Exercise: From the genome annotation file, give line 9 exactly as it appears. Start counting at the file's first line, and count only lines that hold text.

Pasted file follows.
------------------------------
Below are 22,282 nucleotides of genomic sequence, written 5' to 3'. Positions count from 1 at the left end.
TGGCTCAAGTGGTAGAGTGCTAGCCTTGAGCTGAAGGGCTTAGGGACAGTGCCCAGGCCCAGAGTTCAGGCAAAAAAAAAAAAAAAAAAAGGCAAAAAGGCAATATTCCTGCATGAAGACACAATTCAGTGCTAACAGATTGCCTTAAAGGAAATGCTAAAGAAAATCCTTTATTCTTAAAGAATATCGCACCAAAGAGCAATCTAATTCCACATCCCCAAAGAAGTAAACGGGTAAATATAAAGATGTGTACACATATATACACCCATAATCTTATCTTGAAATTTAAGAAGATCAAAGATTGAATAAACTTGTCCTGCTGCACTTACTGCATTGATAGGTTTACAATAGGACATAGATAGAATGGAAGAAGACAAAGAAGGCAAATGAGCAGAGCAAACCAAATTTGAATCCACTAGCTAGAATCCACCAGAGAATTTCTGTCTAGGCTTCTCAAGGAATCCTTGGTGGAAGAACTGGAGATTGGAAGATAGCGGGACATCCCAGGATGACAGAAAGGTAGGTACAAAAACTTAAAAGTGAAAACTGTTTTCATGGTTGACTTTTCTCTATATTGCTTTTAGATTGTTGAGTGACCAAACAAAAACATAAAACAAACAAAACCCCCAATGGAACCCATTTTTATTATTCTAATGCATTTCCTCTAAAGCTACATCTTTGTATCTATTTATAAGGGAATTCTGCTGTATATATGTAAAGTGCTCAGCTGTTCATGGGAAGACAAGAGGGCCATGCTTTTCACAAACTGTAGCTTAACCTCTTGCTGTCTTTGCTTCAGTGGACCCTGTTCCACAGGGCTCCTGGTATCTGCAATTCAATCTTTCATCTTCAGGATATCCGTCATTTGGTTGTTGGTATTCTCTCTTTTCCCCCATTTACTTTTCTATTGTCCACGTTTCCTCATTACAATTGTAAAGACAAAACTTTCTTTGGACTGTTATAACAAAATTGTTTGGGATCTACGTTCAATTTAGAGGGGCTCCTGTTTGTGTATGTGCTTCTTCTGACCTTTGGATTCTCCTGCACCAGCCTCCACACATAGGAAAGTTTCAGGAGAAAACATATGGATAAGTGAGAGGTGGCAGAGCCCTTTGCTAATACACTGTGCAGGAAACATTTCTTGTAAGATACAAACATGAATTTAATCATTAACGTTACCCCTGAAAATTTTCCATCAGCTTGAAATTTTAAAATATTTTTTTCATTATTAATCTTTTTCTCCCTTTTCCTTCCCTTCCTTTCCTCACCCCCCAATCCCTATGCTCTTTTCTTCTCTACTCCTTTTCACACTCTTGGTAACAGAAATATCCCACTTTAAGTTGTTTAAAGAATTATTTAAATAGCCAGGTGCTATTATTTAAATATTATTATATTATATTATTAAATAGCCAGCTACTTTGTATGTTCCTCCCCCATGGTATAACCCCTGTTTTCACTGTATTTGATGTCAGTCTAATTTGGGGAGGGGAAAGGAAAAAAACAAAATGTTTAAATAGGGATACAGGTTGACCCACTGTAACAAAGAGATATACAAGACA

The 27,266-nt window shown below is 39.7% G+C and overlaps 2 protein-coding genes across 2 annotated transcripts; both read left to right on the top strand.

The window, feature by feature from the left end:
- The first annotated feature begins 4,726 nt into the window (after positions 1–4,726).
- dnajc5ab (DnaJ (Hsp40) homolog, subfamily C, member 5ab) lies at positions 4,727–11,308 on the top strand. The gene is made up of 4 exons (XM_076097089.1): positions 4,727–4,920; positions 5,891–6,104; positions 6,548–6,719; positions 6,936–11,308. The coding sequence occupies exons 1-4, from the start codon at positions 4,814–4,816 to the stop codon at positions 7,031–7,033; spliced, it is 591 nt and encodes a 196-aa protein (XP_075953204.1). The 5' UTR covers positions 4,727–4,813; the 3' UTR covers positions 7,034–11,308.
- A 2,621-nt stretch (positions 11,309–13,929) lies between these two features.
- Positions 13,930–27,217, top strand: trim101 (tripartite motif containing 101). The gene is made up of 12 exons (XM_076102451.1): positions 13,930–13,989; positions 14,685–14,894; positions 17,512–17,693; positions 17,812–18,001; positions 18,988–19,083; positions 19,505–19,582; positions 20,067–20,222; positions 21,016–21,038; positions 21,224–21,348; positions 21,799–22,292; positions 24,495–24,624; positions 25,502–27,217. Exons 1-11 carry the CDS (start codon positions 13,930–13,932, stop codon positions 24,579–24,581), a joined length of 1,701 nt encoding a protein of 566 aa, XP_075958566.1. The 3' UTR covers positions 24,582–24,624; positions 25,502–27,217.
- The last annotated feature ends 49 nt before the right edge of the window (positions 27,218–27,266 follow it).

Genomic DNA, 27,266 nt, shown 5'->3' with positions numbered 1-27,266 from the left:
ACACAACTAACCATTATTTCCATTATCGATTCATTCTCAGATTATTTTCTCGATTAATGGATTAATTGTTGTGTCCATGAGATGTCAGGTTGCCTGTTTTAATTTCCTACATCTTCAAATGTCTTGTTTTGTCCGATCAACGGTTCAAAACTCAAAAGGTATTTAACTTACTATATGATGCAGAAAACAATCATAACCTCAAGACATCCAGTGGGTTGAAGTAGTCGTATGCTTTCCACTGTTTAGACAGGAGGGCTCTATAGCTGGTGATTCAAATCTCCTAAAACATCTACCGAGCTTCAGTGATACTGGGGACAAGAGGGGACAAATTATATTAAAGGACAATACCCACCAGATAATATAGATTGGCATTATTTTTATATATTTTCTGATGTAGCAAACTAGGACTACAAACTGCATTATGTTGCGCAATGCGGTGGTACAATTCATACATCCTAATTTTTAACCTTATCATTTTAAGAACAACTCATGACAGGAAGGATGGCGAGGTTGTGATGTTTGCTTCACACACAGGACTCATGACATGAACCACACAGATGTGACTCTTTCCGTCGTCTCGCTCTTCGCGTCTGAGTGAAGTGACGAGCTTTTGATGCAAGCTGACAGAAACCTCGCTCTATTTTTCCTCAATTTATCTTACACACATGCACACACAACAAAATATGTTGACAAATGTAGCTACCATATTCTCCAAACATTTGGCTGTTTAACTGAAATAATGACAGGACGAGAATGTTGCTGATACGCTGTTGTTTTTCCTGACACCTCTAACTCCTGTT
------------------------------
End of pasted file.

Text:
- The last annotated feature ends 49 nt before the right edge of the window (positions 27,218–27,266 follow it).